Sasquatch in BC Law
Last revised July 19, 2022

To date, Librarians at the Courthouse Library have not been able to find any references to a Sasquatch or Sasquatches (or the creature by any other name) in any BC Statute.

However, we have discovered that the myth may have originated in Nanaimo at the turn of the 20th century.

The Best of Sasquatch Bigfoot by John Green (p. 90) contains an article originally printed in the Colonist.  The article quotes a letter where the writer is asking the Government Agent at the time (Marshall Bray) for permission to shoot the "wild man of Horne Lake".  The article then states, "Bray has informed Kincaid that it is unlawful to shoot Mowglies within the province of British Columbia at any time."

Despite what the article says, it is unclear what Bray's actual written response to this letter was, and to which law he might have been referring. 

If anyone wants to research this further, they may want to look to see if a written copy of Bray's response exists. 

Marshall Bray was appointed as the government agent and sheriff in Nanaimo in 1880.  He also served as gold commissioner, Assistant Commissioner of Lands and Works for the district, police magistrate, and registrar of births, deaths and marriages for the Courts. He was also a director of the Nanaimo Telephone Company. 

The Nanaimo Community Archives and the BC Archives have collected materials on Marshall Bray.

In the United States

However, there is a law against killing a sasquatch (also known as a yeti, bigfoot, or giant hairy ape) in Washington State.

On April 1, 1969 the Board of Commissioners of Skamania County, Washington State, adopted an ordinance for the protection of sasquatch/bigfoot creatures (Ordinance No.69-01).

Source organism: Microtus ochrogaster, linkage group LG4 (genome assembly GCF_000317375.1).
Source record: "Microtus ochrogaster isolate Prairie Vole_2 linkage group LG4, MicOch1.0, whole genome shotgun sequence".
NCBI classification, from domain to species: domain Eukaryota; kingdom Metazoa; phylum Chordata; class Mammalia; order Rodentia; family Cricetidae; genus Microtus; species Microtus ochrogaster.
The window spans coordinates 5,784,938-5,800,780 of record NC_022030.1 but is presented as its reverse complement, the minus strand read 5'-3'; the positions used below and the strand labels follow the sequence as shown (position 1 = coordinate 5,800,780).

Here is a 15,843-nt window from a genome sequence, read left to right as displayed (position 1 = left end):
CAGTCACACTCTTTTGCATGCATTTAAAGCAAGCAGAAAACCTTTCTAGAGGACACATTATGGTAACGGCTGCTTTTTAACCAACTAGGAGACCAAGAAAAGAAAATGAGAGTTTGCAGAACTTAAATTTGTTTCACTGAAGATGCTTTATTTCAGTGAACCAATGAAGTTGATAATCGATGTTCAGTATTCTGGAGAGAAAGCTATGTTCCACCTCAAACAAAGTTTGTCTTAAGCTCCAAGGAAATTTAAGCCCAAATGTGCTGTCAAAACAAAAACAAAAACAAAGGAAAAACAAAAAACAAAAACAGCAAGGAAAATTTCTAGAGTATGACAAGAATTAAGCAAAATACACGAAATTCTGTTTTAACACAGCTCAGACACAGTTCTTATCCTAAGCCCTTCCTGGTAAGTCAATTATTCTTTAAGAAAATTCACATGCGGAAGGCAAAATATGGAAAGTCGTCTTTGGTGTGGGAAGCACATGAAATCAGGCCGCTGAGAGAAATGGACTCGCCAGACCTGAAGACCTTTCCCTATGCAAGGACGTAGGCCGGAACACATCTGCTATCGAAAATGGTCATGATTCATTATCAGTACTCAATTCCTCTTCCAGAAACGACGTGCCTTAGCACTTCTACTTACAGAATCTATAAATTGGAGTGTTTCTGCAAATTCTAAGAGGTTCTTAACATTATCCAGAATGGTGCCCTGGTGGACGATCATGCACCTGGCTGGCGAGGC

Although it sounds like an April Fool's Day joke, it was an official ordinance.  It was published in the local weekly newspaper, Skamania County Pioneer on April 4 and April 11, 1969.  Because people did not take it seriously, the newspaper publisher had the article notarized on April 12, 1969, and printed both the ordinance and an Affidavit of Publication in a subsequent paper edition.

The ordinance has been partially repealed and amended since, and the revised ordinance (Ordinance No. 1984-02) went into effect on April 2, 1984.  The amended law also declared the animal "an endangered species" and created a "Sasquatch Refuge".  An ordinance list and disposition table can be found online.


Nearby, in Whatcom County, a resolution was adopted that also declares the county a sasquatch protection and refuge area.  The resolution (Resolution No. 92-043) went into effect in June 1992.  A resolution list and disposition table can be found online.

The purpose behind these laws was actually to protect the safety and well-being of persons living or travelling in these areas when a sasquatch is "sighted", as many well-armed scientific investigators and casual hunters show up to take specimens.





BC Archives

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